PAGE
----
Taulan (Dragons of Preor Book 2)(6)

By: Celia Kyle & Erin Tate



A fight he wished he could have seen. But he’d still been unconscious, still held in stasis while the healers… tried to find an answer that would never appear. It wasn’t long after that bloody fight that Taulan was brought out of the healing sleep, body repaired yet missing parts.

Missing wings.

He’d gone from Taulan sen Pavon, Primary Warrior to Jarek joi Melissa, War Master of the Third Preor Fleet, to simply… Taulan, son of no one, beloved by none. No one had demoted him—yet—but he’d lost that integral part of himself when two explosions rocked the Preor ship. They shook the entire vessel and injured or killed many when all was said and done. Senseless violence. Stupidity. Ignorance. Choose any descriptor and it would apply to those who’d attempted to interfere in the alliance between the Preor, Ujal, and Earth.

Melissa’s gaze fell on Taulan, her anger softening slightly before she turned her attention farther south—to the youngling still clinging to his leg. “Theresa Melissa fa’Vyl-Zeret.”

So many names for such a little female. Then he recalled War Mistress Melissa’s words. “What the Preor desire isn’t about taking mates. It’s about blending our lives together just as the Ujal and humans have in the past. The Knowing allows us to find each other, but compromise will be what ties us.”

Compromise. A strange thing for a Preor to consider. Especially when it was put alongside the Knowing.

The Knowing. The genetic recognition between a male and female that identified them as mates. It also granted the couple the genetic knowledge of the Preor people. Every event, every thought, every question, would be answered in a moment by the Knowing. It brought the couple closer than any human marriage and gave them the tools to form a relationship that would withstand the passage of time. It… was a thing he would never experience for himself. It was why he’d come to Preor Tower, why he’d requested entrance and why he still waited for War Master Jarek.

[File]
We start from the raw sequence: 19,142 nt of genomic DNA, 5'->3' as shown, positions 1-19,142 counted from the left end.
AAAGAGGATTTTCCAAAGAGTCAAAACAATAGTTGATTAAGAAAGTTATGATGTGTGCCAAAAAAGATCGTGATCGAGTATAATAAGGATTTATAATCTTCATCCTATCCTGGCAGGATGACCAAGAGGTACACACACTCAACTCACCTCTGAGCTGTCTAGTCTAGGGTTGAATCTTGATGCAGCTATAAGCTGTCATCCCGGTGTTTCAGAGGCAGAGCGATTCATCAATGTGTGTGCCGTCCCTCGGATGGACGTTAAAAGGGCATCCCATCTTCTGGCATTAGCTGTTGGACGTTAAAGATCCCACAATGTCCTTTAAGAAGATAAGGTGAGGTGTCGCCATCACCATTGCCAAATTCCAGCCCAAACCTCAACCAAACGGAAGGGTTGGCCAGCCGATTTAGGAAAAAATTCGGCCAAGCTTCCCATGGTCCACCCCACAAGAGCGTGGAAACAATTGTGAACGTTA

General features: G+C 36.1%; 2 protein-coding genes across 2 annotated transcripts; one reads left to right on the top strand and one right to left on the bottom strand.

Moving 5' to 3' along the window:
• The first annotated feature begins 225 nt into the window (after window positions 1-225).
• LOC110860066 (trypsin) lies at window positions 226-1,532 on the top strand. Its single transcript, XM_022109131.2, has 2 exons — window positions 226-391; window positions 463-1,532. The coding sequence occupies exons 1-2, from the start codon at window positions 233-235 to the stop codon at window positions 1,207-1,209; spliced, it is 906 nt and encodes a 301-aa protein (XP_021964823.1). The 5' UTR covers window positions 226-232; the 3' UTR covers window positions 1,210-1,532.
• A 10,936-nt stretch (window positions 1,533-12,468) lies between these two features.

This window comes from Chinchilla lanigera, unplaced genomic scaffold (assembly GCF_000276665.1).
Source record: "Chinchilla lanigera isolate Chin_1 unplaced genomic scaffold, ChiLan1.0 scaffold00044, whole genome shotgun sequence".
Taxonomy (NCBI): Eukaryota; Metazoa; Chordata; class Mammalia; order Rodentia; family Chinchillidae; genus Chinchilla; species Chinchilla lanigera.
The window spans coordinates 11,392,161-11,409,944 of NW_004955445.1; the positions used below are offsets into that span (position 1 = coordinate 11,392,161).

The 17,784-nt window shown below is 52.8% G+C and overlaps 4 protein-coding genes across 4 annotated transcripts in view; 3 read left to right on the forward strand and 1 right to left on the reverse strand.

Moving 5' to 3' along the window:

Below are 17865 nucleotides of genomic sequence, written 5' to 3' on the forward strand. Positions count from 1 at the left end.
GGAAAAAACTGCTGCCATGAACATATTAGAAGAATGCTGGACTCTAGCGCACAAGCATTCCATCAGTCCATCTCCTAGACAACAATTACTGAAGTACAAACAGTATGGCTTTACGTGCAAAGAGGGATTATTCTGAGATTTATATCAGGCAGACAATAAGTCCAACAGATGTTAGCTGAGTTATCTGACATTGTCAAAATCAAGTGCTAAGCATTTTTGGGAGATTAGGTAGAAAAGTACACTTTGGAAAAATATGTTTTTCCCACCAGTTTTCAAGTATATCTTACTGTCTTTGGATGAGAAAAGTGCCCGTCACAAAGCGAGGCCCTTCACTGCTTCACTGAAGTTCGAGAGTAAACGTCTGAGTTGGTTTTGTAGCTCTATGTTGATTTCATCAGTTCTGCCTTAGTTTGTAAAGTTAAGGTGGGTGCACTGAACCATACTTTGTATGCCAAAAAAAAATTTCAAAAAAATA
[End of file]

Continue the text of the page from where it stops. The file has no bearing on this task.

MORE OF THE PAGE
Finding a match on Earth was an impossibility, especially after losing his wings. He was no longer a worthy male. Not when he was unable to take to the skies and defend his mate if necessary.

Taulan smiled down at the youngling, hiding his envy while he ran his fingers through the young one’s hair. He ruffled her curls and treasured Theresa’s laugh. “You must listen to Miss Meli, young one.”

That smile turned into a tiny frown, her bow-shaped lips forming a small pucker. She would be dangerous when she came of age. She would have every male sniffing after her even if the male knew Theresa was not their mate. All would still crave a taste of the older fa’Vyl-Zeret. Theresa turned her attention to Melissa, and the youngling smiled widely until her dimples appeared.

“Miss Meli, I’s saying hi to Unca’ Taulan.”

Uncle Taulan even though he was not much more than a stranger. Yet in a short time, he’d become ensnared by Jarek and Melissa, by the Ujal prince and his principessa—by Theresa herself. Tave and Rina fa’Vyl-Zeret welcomed him with open arms, and he’d gone from simply Taulan to Uncle Taulan.

Melissa did not appear to be accepting of the youngling’s explanation. “Uh-huh. Inside, young lady. Just because Uncle Taulan is out here doesn’t make it okay for you to barrel into him. What if the railing hadn’t been secure? What if you’d hit him and it gave way? He doesn’t…”

Her voice trailed off at the end, but he knew her next words even if she didn’t put them to voice.

He doesn’t have wings.

The reminder brought him back to one of the reasons for his visit. Jarek. Preor. Home.

Taulan reached down, grasped young Theresa, and hoisted her into his arms. He curled one so she could rest on his forearm, and she quickly encircled his neck. Her laugh bounced off the walls and echoed through the air, and he found himself smiling with the young one’s joy. “Come, let us go inside and stop scaring your Miss Meli.” He could not call the War Mistress by her true name. It seemed like a betrayal to speak with such familiarity. He was a warrior—a Primary Warrior, but a warrior, still. He did not have the right to speak the word. “If you are good, I will—“

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